Double track inside a portal becoming single track outside the portal

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There is a discussion going on at the club I belong to. Some
individuals are claiming that there is NO example in the world
of a prototype which split a single track into a double track
before entering a double wide tunnel portal.
My intuition tells me it was probably common the other way round.
Given the wide range of problems encountered by railroads I'm
guessing that it probably happened at least once, somewhere?
I'm hoping someone out there can point me at an example? One in
United States would be great but, an example anywhere would be
good.
TIA,
Paul
Reply to
Paul Newhouse
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Digging tunnels is EXPENSIVE! Better to go single track in the tunnel if at all possible as this makes the tunnel about 1/3 cheaper than the double track. Even the Waylong (Tehachapi Loop) tunnel is single track with the siding starting right out of the end of the hole and continuing almost to the next tunnel above Waylong. Even that Waylong tunnel, which is artifically made was done as a single track tunnel.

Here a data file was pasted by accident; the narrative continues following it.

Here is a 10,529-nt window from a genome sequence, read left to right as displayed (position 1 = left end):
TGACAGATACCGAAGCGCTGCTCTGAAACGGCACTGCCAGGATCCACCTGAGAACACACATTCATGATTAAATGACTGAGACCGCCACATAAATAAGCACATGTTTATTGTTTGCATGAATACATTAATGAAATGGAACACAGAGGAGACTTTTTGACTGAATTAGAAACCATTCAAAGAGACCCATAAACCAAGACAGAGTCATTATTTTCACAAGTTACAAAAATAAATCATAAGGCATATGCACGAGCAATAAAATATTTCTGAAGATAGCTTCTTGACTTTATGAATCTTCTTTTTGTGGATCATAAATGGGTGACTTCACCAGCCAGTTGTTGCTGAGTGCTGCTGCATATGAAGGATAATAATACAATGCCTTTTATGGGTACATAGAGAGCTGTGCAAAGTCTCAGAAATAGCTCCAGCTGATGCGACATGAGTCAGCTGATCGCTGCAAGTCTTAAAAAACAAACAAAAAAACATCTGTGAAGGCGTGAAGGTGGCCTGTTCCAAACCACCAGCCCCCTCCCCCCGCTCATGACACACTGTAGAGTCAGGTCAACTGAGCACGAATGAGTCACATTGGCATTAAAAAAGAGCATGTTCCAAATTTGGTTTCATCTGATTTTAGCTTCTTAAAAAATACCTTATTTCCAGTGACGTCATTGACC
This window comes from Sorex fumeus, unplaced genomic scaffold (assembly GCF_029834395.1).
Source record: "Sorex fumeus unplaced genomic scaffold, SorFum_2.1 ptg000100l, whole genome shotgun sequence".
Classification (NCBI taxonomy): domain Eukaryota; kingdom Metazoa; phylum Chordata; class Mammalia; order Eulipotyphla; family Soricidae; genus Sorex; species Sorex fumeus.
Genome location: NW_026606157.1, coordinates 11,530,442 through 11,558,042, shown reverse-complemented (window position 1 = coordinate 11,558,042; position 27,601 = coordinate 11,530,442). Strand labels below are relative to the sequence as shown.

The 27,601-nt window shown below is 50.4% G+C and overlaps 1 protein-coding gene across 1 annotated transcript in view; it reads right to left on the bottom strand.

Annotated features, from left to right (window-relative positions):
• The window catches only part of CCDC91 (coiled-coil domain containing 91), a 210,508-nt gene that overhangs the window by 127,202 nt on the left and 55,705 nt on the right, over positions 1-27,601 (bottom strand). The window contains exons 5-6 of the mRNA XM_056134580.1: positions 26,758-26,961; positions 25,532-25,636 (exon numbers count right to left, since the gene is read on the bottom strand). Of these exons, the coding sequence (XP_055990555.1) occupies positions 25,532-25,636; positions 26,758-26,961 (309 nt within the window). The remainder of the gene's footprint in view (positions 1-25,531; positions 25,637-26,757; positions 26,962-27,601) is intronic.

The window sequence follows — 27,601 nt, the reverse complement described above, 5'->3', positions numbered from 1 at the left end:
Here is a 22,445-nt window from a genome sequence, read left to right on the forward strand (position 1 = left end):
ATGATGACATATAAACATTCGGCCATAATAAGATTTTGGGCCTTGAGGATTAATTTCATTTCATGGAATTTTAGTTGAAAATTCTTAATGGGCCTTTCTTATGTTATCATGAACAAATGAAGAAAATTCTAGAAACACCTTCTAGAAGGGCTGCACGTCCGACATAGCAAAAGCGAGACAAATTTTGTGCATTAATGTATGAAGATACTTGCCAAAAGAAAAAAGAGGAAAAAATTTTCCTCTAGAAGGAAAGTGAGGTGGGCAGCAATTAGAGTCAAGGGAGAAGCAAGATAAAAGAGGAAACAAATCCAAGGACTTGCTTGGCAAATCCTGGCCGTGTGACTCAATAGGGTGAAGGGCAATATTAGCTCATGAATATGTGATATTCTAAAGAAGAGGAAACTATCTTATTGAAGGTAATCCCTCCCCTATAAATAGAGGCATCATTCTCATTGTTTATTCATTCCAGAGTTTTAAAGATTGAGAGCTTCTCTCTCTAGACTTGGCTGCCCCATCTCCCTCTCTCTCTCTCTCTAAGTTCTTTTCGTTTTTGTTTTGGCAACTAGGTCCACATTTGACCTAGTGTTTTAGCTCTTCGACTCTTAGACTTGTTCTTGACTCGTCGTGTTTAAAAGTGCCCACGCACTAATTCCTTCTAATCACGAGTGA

-- Why isn't there an Ozone Hole at the NORTH Pole?
Reply to
Bob May
Bob,
I realize that, as I said, "My intuition tells me it was probably common the other way round". However, there are occasionally things that get done that are counter intuitive. Pehaps with good reason ... perhaps not?
I was just wondering if anyone was aware of an example of this particular possibility, as wrong as it seems on the face of it.
Paul
Reply to
Paul Newhouse
OK, here's a U.S. prototype, but you may not be happy with it. Many years ago, I remember riding on a 15" gauge RR at an amusement park, or perhaps it was a zoo. It had a large single track oval that went to double track in their "tunnel" (which doubled as the train storage shed). I remember being able to see a second train set on the other track through the gloom of the tunnel, wanting to ride it too, but being told it only ran on very busy days. Gary Q
Reply to
Geezer
"Geezer" wrote in news:- snipped-for-privacy@adelphia.com: